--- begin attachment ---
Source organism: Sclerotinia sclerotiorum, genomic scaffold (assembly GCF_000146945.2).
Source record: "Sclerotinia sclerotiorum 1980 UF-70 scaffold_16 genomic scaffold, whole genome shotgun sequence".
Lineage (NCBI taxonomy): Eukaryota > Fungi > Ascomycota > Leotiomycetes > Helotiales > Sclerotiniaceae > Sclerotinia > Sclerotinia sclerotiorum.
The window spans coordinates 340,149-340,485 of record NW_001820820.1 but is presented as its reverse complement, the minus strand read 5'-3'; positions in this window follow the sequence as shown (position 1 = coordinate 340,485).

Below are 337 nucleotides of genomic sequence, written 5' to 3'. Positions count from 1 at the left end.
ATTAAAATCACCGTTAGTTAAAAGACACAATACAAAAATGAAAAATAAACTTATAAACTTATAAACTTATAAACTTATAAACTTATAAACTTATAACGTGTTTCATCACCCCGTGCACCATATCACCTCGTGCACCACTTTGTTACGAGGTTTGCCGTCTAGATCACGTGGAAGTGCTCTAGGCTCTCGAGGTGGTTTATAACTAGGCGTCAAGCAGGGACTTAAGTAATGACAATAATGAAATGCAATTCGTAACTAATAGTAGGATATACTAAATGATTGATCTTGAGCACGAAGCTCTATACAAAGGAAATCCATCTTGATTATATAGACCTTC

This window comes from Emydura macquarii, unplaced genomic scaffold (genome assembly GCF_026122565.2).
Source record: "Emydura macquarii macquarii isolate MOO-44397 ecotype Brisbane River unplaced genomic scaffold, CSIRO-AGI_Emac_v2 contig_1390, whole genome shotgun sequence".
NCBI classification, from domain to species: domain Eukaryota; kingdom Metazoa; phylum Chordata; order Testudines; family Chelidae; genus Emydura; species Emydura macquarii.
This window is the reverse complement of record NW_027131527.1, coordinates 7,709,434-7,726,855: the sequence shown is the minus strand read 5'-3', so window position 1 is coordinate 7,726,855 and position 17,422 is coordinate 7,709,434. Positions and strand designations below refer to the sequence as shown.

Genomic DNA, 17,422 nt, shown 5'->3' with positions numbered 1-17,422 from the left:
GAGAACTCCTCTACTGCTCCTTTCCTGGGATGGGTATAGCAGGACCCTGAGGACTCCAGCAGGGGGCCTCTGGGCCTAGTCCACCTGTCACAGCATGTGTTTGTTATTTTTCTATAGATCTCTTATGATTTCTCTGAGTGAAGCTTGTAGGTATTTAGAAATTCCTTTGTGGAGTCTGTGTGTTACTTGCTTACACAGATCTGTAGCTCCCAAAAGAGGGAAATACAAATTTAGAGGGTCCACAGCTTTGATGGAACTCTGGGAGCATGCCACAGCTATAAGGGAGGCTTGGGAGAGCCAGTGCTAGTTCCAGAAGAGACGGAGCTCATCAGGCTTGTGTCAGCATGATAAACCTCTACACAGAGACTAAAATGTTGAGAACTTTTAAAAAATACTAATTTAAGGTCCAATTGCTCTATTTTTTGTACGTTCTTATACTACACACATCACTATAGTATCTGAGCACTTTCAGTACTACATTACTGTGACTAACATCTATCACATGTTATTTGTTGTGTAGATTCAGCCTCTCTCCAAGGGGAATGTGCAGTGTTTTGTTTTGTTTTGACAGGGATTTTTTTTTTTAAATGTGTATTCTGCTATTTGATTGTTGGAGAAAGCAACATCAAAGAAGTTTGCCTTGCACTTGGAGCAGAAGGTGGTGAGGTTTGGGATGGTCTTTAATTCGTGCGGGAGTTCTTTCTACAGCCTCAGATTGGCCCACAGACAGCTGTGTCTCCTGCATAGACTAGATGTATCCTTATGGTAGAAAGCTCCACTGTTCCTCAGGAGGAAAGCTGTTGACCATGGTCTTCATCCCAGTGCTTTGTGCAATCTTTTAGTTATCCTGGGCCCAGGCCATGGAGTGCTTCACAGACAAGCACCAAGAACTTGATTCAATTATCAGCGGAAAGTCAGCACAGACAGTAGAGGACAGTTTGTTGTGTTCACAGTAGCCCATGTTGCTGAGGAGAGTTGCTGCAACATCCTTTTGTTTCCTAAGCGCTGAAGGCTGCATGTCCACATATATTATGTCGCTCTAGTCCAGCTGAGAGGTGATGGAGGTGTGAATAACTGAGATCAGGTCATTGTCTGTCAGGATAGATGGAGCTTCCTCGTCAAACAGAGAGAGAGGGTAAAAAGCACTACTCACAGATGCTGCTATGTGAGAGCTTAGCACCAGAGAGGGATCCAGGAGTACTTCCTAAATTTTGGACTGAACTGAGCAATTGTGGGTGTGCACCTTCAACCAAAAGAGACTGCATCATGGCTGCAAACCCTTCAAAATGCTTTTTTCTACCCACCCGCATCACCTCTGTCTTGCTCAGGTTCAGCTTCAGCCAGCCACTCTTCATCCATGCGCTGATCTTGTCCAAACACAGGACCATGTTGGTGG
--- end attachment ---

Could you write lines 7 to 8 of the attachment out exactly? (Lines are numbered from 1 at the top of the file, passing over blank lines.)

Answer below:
This window comes from Emydura macquarii, unplaced genomic scaffold (genome assembly GCF_026122565.2).
Source record: "Emydura macquarii macquarii isolate MOO-44397 ecotype Brisbane River unplaced genomic scaffold, CSIRO-AGI_Emac_v2 contig_1390, whole genome shotgun sequence".